If you missed any parts of this newsletter series or need a refresher, find both here: Part I or Part II As I mentioned earlier, I use MailerLite. I made the switch from MailChimp, and have never looked back. So, these instructions and screenshots may look a little different on your dashboard if you use a different provider, but it should be similar enough to get you started. Today’s post forced me to re-evaluate how I welcome new subscribers. Hopefully, it’ll do the same for you.
On your dashboard, go to Automation. Then click “Create Workflow.” That’s what MailerLite calls a welcome or onboarding sequence.
The first thing we do is pick a trigger. For a welcome sequence choose “When someone subscribes to a form.” It’ll then ask which form, and you’ll choose your Newsletter form from the dropdown menu.
This window shows the trigger once we have it in place.
If you click the + you’ll see four options, all of which we’ll use as we build the Workflow. For now, we want Email.
On the right-hand side (pictured below), you’ll see we can name our Workflow. So, for example, if you have a popup form and an embedded form, you may want to segregate who subscribed from where. Or if you have one form for blog subscribers and another for Newsletters. You can even segregate a separate Workflow for people who subscribed from social media. Conveniently, you can make a copy of the Workflow at the end, so you don’t need to build another one from scratch (unless you want to).
Next, you’ll dazzle subscribers with a subject line. Mine says: Welcome, Readers! Yeah, I really flexed the creative muscles for that one. LOL Then you’ll either create a welcome email or choose it from your list. Make sure you include a link to your free book (or whatever).
Once that’s done, your Workflow should look like this (below). The trigger at the top, then your welcome email.
After you send that initial email, you probably don’t want to slam them with your next email right away. So, when you click the + beneath the welcome email, choose delay.
On the right-hand side, you’ll choose how long of a delay before your next email goes out. I chose 3 days, but I know others who prefer 2 days.
Once your delay is in place, it’s time to create your next email. Now, as an author, it should probably be book-related. But you do you.
Since I want to push my Indie titles, I wrote an email entitled Welcome to the World of Shawnee Daniels (my main character). In which, I share two or three paragraphs about her early childhood, her fears, her goals, why she has trust and abandonment issues, and who she is today—all without spoiling the character arc of the series. It’s a tricky email for those with ongoing series, especially if they’re several books long. I bullet-pointed her life on scrap paper, and chose the most compelling elements to include. Whatever works for you and your series IS THE RIGHT WAY. I also include another link to my freebie in case they missed the Welcome Email.
After we get our 2nd email in place, the Workflow will look like this…
Can you guess what’s next? You got it. Another 2 or 3 day delay.
For the 3rd email, we need to show the reader who we are and why they’ll want to stick around. I shared ten truths about me. Now, you don’t have to be as transparent as me, but please don’t just slap down your bio and call it a day. Readers want to know the person behind the books they love. Do your best to show your humanity and character. Only then do I include a linked photo of my series with a Learn More button, but no hard sell.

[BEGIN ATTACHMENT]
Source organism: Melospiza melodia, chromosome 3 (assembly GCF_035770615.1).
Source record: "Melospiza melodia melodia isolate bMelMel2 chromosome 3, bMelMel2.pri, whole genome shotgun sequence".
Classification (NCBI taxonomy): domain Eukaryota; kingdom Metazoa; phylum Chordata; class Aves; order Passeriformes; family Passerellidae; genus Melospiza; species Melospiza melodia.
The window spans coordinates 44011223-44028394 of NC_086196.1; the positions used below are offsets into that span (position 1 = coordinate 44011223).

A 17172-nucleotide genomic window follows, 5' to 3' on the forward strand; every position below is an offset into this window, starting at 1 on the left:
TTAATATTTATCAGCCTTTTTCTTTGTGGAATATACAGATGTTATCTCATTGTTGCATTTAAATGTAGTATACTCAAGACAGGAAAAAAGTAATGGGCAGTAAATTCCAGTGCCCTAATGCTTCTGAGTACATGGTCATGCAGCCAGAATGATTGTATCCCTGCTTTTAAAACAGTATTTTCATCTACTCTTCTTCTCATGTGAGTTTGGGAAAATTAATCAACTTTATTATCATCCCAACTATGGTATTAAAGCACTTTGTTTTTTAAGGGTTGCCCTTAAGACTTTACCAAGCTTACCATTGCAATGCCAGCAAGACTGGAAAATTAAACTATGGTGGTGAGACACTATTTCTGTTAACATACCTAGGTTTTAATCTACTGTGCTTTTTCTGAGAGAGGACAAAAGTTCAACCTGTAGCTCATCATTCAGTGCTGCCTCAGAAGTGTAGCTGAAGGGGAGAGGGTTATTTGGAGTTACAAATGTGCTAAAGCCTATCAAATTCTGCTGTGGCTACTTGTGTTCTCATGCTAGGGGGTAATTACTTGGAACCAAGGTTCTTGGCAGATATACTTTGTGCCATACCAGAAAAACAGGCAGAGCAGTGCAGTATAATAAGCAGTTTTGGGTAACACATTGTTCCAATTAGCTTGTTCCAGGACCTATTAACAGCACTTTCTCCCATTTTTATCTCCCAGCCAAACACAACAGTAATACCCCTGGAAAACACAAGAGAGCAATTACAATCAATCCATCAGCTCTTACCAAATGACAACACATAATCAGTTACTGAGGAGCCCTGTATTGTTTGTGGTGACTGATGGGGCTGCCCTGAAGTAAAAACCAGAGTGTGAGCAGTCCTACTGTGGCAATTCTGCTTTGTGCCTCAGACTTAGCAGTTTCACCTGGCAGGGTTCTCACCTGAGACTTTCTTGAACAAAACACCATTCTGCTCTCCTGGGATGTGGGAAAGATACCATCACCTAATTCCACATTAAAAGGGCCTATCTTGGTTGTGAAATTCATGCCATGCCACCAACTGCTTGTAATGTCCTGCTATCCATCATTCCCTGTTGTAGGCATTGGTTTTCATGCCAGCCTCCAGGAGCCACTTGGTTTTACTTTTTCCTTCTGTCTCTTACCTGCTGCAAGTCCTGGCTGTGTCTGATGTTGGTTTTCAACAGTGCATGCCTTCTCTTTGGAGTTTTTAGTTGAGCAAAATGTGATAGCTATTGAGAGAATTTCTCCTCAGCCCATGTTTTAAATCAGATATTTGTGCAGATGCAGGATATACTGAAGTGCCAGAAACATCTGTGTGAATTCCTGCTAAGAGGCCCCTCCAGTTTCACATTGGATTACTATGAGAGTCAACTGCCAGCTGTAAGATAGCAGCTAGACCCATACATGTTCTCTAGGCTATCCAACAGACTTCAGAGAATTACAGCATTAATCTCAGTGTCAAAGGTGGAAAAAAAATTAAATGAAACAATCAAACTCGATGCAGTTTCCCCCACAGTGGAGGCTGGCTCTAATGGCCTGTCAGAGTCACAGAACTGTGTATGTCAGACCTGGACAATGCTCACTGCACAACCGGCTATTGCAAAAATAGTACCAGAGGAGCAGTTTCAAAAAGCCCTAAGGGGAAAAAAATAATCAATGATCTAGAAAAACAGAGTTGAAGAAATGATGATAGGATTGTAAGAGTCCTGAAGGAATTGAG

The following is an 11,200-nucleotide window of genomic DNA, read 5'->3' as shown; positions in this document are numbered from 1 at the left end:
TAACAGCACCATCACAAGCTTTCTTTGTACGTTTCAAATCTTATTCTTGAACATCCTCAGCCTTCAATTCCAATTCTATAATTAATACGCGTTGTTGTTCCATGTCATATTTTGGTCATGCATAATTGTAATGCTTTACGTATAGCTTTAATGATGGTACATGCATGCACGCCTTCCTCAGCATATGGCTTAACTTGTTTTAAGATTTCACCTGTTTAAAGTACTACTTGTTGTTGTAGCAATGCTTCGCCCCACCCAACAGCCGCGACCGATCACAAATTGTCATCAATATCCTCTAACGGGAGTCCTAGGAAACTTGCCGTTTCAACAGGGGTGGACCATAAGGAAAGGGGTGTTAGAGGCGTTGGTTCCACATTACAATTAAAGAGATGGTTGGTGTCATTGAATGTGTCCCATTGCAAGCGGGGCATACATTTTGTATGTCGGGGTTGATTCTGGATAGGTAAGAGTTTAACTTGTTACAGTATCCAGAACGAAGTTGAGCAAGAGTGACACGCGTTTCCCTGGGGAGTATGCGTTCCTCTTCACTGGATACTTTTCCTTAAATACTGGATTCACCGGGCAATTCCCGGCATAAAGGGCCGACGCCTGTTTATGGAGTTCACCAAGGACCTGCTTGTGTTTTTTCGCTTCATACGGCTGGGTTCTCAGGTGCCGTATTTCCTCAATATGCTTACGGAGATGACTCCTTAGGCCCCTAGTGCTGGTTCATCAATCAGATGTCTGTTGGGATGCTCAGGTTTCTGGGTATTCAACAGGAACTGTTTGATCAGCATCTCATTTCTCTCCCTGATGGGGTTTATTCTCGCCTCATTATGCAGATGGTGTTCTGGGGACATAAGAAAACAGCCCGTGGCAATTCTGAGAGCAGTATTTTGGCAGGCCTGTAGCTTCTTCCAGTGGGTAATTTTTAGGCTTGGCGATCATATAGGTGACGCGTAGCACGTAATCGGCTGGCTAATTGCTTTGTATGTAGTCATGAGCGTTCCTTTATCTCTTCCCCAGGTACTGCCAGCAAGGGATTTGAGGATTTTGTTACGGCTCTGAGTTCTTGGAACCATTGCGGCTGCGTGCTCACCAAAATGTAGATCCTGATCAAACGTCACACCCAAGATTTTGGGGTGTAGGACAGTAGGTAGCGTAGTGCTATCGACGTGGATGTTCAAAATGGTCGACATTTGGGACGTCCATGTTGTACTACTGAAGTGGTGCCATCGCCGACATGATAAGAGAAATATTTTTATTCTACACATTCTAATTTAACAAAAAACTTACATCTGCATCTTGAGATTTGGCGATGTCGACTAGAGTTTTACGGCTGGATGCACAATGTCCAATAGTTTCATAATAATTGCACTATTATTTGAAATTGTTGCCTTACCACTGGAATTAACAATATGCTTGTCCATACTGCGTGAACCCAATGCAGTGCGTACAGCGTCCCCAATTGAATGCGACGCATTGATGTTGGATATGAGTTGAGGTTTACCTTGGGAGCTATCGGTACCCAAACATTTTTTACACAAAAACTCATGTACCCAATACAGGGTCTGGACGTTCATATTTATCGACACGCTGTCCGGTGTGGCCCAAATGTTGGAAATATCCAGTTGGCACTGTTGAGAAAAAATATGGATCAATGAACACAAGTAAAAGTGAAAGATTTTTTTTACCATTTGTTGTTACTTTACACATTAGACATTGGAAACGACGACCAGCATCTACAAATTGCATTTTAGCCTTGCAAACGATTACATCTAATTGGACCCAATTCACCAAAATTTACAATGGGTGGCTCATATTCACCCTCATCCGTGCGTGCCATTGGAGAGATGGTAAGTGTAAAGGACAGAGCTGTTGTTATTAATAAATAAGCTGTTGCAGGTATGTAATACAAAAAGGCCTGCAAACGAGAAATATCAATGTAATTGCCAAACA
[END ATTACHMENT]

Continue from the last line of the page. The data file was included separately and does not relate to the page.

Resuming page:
I think three emails are plenty, but again, you do you. Once all three emails are in place, the Workflow looks like this…
All About Author Email
Now we need to decide what to do with that subscriber. Before we do anything, give them a chance to check their inbox by adding a 7 day delay.
After one week, we’ll want to know if they opened any or all of the three emails. If they didn’t, they may’ve just wanted your freebie. Here’s where things get tricky.
When we click the + this time, choose Condition.
You can choose Any Rule or All Rules. For now, choose Any Rule. From the dropdown menu below, we want Workflow Activity. Then decide what condition you want to set. I chose Welcome, Character, and Author emails “was opened.” You need to set each condition separately, hence why it’s not “were opened.”
Once you set the conditions, the Workflow should look like this…
When you click the + this time, choose “Action” then “Workflow Activity” and set the parameters.
If it’s yes (green thumbs-up), “copy” that subscriber to a new list entitled “Active Newsletter Subscribers” or something equally telling, so you can target them in the future.
If the subscriber hasn’t opened any of your emails (red thumbs-down), you have a choice to make. Some authors “unsubscribe the subscriber” right there.
I think that’s a little harsh. After all, what if the metrics are wrong? Plus, we don’t know what’s going on in that subscriber’s life. So, I “copy to Non-Active Newsletter” and send one last email, entitled Stay on List? In which, I explain that email providers make mistakes and if they’re enjoying my emails to click the big button that says, “I’m happy.”
If they click that button (green thumbs-up), I “copy to Semi-Active Newsletter.” If they don’t (red thumbs-down), I unsubscribe. No sense paying for them if they’re not happy.
And that’s it. Toggle on your Workflow and you’re good to go.
For those who have an onboarding sequence set up, did I miss anything?
For those who don’t, I promise this isn’t as difficult as it seems. Once you start, these directions should take the guesswork out of it. How are you feeling about this? Any questions?
Three unconventional eco-warriors are on a mission to save polar bears from the nation’s largest animal trafficking organization—one dead poacher at a time.
Releases June 26, 2023